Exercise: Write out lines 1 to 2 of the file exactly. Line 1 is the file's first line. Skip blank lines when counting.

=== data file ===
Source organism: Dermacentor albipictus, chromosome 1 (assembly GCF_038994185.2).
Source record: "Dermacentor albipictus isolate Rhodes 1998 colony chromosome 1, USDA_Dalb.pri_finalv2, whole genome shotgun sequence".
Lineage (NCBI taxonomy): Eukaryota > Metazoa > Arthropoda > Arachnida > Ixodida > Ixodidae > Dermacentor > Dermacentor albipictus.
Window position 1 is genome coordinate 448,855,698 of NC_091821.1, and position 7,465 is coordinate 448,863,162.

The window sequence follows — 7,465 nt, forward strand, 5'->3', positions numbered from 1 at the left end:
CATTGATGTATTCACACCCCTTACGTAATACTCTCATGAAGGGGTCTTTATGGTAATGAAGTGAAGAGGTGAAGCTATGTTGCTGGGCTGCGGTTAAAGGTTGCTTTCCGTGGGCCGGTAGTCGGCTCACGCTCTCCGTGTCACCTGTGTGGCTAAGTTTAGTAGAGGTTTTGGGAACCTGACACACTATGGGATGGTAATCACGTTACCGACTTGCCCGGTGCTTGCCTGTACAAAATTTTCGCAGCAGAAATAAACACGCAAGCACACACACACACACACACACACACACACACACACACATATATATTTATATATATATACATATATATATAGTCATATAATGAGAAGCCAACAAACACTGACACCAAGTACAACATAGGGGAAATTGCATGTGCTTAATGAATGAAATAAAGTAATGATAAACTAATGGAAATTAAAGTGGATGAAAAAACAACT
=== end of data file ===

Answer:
Source organism: Dermacentor albipictus, chromosome 1 (assembly GCF_038994185.2).
Source record: "Dermacentor albipictus isolate Rhodes 1998 colony chromosome 1, USDA_Dalb.pri_finalv2, whole genome shotgun sequence".